Monday, June 26, 2017

Grim Fandango Remastered (Vita)


Grim Fandango Remastered is an adventure game originally released for the PC in 1998.  While it was a critical hit, sales weren't as stellar.  Now, the game has been remastered for the PC, PS4 and PlayStation Vita 17 years later.  The remastering includes increased resolution and improved visuals and effects such as lighting.  However, the game retains the original's 4:3 aspect ratio which is weird at first.  There is an option though to stretch it to full widescreen and it doesn't look too bad like that.  Despite the improvements, character models can still look blocky or fuzzy in certain scenes.


Grim Fandango's gameplay is slow paced and requires patience.  You control the character Manny and can select one of two different control schemes.  The first is the "camera interactive mode" where movement is relative to the camera which is much more intuitive.  The second is the "tank mode", which is the control scheme used in the original where you turn by pressing left/right and then up to walk forward.  The majority of the gameplay sees Manny running around talking to characters to obtain hints and items.  These are then used to solve various puzzles to advance the story.  The puzzles are extremely obscure and abstract.


The trial and error element of the gameplay can be frustrating and aggravating, even when you arrive at the solution, you wonder how the player was supposed to figure that out.  It is best to use a walkthrough if you don't want to sit there stuck in puzzle after puzzle.  As the game uses pre-rendered artwork as the background, it has a fixed camera.  During sections with zoomed out scenery, it makes it really hard to see where your character is as they are very small.  Furthermore, detailed backgrounds also make it hard to make out items that you can pick up which is crucial in continuing through the game.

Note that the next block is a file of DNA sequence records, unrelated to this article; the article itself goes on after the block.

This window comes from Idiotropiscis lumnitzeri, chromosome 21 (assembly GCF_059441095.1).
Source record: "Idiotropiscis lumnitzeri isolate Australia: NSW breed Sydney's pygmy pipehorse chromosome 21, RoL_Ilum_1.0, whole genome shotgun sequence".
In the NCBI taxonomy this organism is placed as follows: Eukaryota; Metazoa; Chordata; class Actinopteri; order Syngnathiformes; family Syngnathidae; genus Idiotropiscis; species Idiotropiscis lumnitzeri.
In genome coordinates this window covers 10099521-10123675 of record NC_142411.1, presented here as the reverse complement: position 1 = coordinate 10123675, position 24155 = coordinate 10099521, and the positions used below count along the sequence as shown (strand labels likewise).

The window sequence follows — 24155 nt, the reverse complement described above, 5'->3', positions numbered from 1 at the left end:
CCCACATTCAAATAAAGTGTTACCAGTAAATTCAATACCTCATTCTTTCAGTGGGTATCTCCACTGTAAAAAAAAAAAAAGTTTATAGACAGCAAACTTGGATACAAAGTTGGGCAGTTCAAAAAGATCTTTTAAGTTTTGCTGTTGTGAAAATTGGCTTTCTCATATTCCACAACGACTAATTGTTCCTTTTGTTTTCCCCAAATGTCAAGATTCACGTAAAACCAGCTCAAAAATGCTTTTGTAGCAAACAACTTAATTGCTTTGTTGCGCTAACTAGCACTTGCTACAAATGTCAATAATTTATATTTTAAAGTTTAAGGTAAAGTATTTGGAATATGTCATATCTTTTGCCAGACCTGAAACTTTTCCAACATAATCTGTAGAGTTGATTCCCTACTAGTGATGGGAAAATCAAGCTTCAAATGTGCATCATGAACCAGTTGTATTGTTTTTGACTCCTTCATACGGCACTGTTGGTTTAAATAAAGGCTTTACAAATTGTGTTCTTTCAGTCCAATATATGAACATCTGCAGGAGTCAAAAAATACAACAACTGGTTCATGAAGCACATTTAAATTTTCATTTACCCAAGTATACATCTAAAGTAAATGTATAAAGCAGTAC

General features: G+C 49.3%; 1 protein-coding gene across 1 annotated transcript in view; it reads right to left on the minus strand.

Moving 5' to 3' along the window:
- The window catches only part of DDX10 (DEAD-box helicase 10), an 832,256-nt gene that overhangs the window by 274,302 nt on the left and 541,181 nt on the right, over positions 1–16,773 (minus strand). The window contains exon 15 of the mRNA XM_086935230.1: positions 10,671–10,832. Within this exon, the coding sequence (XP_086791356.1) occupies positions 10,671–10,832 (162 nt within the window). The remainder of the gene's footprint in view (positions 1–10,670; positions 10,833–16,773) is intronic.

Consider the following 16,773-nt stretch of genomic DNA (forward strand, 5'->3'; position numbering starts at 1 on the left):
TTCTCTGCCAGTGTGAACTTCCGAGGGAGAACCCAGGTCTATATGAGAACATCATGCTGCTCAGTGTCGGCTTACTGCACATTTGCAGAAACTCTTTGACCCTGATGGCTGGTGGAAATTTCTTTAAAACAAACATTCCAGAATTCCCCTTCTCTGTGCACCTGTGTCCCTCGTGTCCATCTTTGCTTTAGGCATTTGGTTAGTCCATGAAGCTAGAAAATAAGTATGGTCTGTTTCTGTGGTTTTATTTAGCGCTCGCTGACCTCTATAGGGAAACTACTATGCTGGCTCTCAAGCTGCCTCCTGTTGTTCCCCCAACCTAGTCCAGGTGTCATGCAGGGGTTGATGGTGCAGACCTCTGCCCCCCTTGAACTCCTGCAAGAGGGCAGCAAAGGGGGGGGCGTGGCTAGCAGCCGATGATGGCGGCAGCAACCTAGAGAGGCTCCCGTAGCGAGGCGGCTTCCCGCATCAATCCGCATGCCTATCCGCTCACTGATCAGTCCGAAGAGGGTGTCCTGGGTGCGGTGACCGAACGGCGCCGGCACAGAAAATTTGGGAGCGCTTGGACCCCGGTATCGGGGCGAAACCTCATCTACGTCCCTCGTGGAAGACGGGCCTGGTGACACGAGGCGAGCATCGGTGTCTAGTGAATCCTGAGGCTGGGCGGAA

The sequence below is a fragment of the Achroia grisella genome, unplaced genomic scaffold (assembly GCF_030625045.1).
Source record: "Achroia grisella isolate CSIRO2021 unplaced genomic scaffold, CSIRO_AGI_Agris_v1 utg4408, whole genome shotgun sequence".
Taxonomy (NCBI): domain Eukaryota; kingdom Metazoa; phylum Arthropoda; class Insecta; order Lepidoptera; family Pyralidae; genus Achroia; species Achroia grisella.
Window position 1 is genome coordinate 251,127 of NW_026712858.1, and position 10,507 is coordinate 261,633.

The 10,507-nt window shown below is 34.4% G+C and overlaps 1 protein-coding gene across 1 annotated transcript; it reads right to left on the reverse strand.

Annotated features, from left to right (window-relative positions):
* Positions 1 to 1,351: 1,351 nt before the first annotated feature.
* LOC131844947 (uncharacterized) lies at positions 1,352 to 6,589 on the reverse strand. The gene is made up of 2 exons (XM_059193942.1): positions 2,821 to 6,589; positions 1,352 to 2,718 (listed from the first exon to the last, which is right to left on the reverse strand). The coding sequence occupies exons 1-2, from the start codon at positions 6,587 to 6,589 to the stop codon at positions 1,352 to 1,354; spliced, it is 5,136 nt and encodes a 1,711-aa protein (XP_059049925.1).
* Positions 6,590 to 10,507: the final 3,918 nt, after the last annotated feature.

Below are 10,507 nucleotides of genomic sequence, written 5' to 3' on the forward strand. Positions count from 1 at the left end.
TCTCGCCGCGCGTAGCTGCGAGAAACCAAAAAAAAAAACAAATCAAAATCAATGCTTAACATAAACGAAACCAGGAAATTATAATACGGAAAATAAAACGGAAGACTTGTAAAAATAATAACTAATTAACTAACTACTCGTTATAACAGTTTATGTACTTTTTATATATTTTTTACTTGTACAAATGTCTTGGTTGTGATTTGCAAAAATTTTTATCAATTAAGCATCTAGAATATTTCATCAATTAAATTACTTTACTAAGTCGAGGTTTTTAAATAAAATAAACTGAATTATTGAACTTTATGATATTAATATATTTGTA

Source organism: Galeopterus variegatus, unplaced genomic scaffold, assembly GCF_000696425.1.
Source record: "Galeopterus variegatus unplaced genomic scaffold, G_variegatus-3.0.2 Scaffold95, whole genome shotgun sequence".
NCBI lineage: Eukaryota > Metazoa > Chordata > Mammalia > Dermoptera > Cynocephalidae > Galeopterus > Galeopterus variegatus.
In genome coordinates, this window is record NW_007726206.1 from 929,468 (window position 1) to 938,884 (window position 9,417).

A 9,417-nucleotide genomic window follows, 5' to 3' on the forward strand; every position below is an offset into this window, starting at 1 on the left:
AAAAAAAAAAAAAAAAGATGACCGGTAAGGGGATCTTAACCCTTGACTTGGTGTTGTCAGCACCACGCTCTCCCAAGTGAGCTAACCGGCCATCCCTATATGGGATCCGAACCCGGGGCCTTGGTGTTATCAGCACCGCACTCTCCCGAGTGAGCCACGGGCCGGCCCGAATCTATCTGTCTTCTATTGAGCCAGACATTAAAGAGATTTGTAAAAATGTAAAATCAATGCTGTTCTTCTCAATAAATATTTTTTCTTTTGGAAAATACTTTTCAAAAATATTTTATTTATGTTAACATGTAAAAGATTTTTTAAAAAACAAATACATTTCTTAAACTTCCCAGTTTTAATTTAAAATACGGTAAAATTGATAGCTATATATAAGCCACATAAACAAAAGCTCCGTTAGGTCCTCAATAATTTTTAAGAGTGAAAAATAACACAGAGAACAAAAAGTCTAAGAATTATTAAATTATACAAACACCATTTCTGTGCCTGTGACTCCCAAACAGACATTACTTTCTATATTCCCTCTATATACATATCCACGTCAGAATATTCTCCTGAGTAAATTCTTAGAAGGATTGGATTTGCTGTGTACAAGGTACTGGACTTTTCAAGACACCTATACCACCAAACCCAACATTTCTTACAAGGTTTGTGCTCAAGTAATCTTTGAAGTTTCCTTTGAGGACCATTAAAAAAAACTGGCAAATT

There were multiple times where the item you interact with blended well into the background.  It doesn't help that you need to position Manny just right in order to even interact with it in the first place, otherwise you'll just get Manny saying that there's nothing there when there is.  Unless you already know where the exits are, it is hard to tell where the places you can go are.  For example, in one section, there were stairs to the left of a lift but it is very hard to make out as it blended with the background and so you may just wander around the area for hours as you try to find the exit.


The aesthetics are the highlight of the game, with characters being calaca-like.  The story is set in the Land of the Dead, otherwise called the Eighth Underworld.  Manny is a travel-sales agent who sell packages to the newly dead as they journey to the Ninth Underworld, the Land of the Eternal Rest.  However, Manny discovers the system is rigged and accidentally sends Meche to walk to the Ninth Underworld instead.


Feeling guilty, Manny sets out to find Meche and save her.  Of course, Manny ends up involving himself into much bigger things.  The story is split into four acts, the first is setting up the game and discovering the rigged system.  The second act is a night in a city as he tries to get on board a ship.  The third is finding Meche and the final act is defeating the antagonist.  The events that occur seem a bit random at times but in the end, Grim Fandango tells an absorbing story with a good solid ending.  The frequent humor works really well every time.


There are a few bonuses including a developer commentary and also the option to switch between the remastered graphics and the original graphics at any time.  Overall, Grim Fandango Remastered is an excellent adventure game.  It tells a fun story and has excellent humor.  While the gameplay is a bit dated and the puzzles obscure, you can still enjoy the story if you use a walkthrough which only takes around ten hours to finish.  Otherwise, you can take it slow and figure out the puzzles with your own ability, gaining a massive sense of accomplishment in the process.

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